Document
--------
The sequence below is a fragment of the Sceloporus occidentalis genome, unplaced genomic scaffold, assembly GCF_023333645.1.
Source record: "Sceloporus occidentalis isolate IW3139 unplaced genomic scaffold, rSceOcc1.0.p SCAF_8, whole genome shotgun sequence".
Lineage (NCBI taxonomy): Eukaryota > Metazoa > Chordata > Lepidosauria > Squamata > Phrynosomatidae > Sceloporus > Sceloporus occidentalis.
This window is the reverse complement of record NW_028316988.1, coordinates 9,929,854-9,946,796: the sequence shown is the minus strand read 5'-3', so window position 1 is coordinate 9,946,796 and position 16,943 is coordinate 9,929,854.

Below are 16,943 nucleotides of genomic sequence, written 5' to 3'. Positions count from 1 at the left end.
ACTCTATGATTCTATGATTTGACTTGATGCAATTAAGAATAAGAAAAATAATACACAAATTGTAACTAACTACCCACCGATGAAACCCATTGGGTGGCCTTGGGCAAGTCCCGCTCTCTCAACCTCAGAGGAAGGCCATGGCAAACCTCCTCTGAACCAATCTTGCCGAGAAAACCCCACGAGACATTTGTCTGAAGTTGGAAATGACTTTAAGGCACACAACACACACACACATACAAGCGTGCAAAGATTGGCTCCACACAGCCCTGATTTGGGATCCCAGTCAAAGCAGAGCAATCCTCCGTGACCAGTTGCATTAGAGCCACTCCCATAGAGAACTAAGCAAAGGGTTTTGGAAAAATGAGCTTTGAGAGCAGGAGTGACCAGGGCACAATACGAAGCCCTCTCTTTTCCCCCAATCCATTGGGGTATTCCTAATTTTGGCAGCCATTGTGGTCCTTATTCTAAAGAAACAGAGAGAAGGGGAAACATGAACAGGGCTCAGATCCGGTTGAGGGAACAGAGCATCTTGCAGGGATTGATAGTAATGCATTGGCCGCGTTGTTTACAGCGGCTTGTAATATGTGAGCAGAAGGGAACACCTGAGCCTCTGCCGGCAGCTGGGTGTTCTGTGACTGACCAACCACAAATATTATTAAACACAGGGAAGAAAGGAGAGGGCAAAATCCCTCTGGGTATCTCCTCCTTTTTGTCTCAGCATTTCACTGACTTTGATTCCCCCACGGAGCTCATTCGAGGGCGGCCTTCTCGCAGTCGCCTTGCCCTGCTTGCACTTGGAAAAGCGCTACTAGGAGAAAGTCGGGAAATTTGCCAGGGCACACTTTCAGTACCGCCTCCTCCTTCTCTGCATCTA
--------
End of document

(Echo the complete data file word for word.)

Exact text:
The sequence below is a fragment of the Sceloporus occidentalis genome, unplaced genomic scaffold, assembly GCF_023333645.1.
Source record: "Sceloporus occidentalis isolate IW3139 unplaced genomic scaffold, rSceOcc1.0.p SCAF_8, whole genome shotgun sequence".
Lineage (NCBI taxonomy): Eukaryota > Metazoa > Chordata > Lepidosauria > Squamata > Phrynosomatidae > Sceloporus > Sceloporus occidentalis.
This window is the reverse complement of record NW_028316988.1, coordinates 9,929,854-9,946,796: the sequence shown is the minus strand read 5'-3', so window position 1 is coordinate 9,946,796 and position 16,943 is coordinate 9,929,854.

Below are 16,943 nucleotides of genomic sequence, written 5' to 3'. Positions count from 1 at the left end.
ACTCTATGATTCTATGATTTGACTTGATGCAATTAAGAATAAGAAAAATAATACACAAATTGTAACTAACTACCCACCGATGAAACCCATTGGGTGGCCTTGGGCAAGTCCCGCTCTCTCAACCTCAGAGGAAGGCCATGGCAAACCTCCTCTGAACCAATCTTGCCGAGAAAACCCCACGAGACATTTGTCTGAAGTTGGAAATGACTTTAAGGCACACAACACACACACACATACAAGCGTGCAAAGATTGGCTCCACACAGCCCTGATTTGGGATCCCAGTCAAAGCAGAGCAATCCTCCGTGACCAGTTGCATTAGAGCCACTCCCATAGAGAACTAAGCAAAGGGTTTTGGAAAAATGAGCTTTGAGAGCAGGAGTGACCAGGGCACAATACGAAGCCCTCTCTTTTCCCCCAATCCATTGGGGTATTCCTAATTTTGGCAGCCATTGTGGTCCTTATTCTAAAGAAACAGAGAGAAGGGGAAACATGAACAGGGCTCAGATCCGGTTGAGGGAACAGAGCATCTTGCAGGGATTGATAGTAATGCATTGGCCGCGTTGTTTACAGCGGCTTGTAATATGTGAGCAGAAGGGAACACCTGAGCCTCTGCCGGCAGCTGGGTGTTCTGTGACTGACCAACCACAAATATTATTAAACACAGGGAAGAAAGGAGAGGGCAAAATCCCTCTGGGTATCTCCTCCTTTTTGTCTCAGCATTTCACTGACTTTGATTCCCCCACGGAGCTCATTCGAGGGCGGCCTTCTCGCAGTCGCCTTGCCCTGCTTGCACTTGGAAAAGCGCTACTAGGAGAAAGTCGGGAAATTTGCCAGGGCACACTTTCAGTACCGCCTCCTCCTTCTCTGCATCTA